Published April 12, 2023

This story is part of a series highlighting stories from the front lines of local news reporting in Virginia. We hope you’ll join us in Richmond, Virginia from April 20 to 21 for our Virginia Local News Summit, co-hosted with the University of Virginia’s Karsh Institute of Democracy.

By Christopher Connell for Foothills Forum

Billy Coleburn (left), owner, publisher and editor of the Courier-Record in Blackstone, VA—and until recently, the mayor. He is pictured with his daughter, Caroline Coleburn Noblin, a reporter for WTVR in Richmond.

When the Christmas parade float bearing grand marshal Billy Coleburn, longtime mayor of Blackstone, Va., rolled through the small Southside town, he hopped down and began snapping photos of the colorful marching bands, cheerleaders, elves, beaming bystanders and a prize cow. He knew the local paper, the Courier-Record, would run a bunch because he is also the owner, publisher and editor of the weekly.

It’s an unusual combination, but one Blackstone voters and readers both countenanced for 16 years until he decided not to seek re-election last year. Mixing local politics and newspapering is a family tradition. His grandfather Curtis, who acquired the paper in 1946, and father, Doug, were both longtime Nottoway County supervisors as well as editors.

When a statewide political blogger raised an eyebrow, the mayor-elect responded that he had hired a new reporter to cover town hall and had given her complete independence “and clear instructions that if I say something stupid or offensive, to be sure and print it.

“One thing people will tell you about the Coleburns, friend or foe, is we don’t keep any damn secrets if it’s public business,” said the garrulous Coleburn. “That’s been my political brand. I’m an open book.”

When a police dog died after an exhausted officer came off a double shift and forgot the animal in the hot car, the mayor resisted entreaties to keep the death quiet, telling them word would have gotten out anyway, “and if that dog had been killed in a drug raid, you’d all be having bagpipers on Main Street.” The police chief later told Coleburn he’d made the right decision.

Coleburn, 54, went to work for the paper straight out of William & Mary in 1990 and became editor in 1997. “Back then we had a full-time staff of 11 plus a part-time sports reporter,” he said. Today he is the only writer on the five-person staff. He mixes hard news with “happy, feel-good stuff” as well as a folksy, first-person “Around Town” column he bangs out in an hour each Tuesday morning before press time.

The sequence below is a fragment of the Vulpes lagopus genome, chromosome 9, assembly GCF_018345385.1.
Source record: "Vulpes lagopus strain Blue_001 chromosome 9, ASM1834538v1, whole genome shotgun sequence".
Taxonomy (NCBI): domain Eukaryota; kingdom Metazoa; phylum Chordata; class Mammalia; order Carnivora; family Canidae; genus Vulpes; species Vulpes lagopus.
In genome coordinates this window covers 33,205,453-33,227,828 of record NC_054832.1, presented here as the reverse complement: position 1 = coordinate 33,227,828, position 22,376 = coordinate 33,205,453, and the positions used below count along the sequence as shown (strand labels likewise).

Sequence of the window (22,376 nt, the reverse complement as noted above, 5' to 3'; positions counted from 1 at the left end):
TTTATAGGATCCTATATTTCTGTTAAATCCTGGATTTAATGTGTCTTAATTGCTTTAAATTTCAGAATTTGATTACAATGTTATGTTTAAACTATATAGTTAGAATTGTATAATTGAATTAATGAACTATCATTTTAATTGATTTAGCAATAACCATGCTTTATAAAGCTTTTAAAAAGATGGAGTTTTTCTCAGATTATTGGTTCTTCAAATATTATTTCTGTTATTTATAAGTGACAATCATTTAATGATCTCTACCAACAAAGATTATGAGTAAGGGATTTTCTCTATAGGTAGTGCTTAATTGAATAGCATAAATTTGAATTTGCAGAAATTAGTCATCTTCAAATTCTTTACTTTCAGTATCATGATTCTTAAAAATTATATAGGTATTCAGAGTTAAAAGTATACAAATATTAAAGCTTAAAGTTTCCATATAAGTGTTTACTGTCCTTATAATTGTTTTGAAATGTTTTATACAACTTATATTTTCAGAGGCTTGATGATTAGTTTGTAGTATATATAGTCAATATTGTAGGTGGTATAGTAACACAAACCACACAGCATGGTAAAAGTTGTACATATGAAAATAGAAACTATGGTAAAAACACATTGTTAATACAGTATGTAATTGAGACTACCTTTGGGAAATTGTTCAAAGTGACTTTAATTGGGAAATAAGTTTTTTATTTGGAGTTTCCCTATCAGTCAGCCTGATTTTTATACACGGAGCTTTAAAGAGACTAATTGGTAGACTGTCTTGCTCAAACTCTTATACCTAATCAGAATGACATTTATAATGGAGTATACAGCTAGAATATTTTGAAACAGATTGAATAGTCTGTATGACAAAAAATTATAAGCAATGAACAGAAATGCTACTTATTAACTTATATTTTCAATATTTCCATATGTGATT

“The thing that worries me is I think newspapers are increasingly under-appreciated.”

Billy Coleburn

A banner, all-caps headline one week read “BULLIED TO DEATH” about the suicide of a transgender teen, while the lead story another week was, “Loose pit bull put down.” The print run is 4,800, with 1,500 copies purchased on newsstands, even after the price was doubled to $2. “There was not the first complaint,” he said. He hiked the annual subscription rate from $40 to $50 after calculating what it cost to produce and mail the paper.

The Courier-Record posts its stories behind a paywall on its website. “The social media is what’s killing us,” he said. “Nothing makes me madder than hearing people say, ‘I’ve seen that on FB the other day.’ I’m like, ‘What did you see? It may be not true at all, but people accept it.”

When he started, the Courier-Record’s circulation was 6,500. “We have buried a lot of subscribers in the last 10 years. They’re in the cemetery,” he said.

“We’re having the culture wars in our little county,” where Republicans outnumber Democrats 2-to-1, he said. The paper doesn’t endorse candidates, but Coleburn solicits opinion columns from all sides. “I love dissent,” he said.

He covered the controversy over the temporary housing of 10,000 Afghan refugees in barracks at Fort Pickett, reminding people “they are one mile away in a gated compound.” He also snuck onto the base to do interviews and report on squalid conditions.

Although he once advised his father to sell the paper, he has no intention of doing so himself. “The thing that worries me is I think newspapers are increasingly under-appreciated. We have to bear some of the blame,” he said. He sees bias in what’s reported on television and exhorts other editors to stick “to clean, clinical, boring reporting” with no slant and no flowery adjectives (a personal bugaboo).

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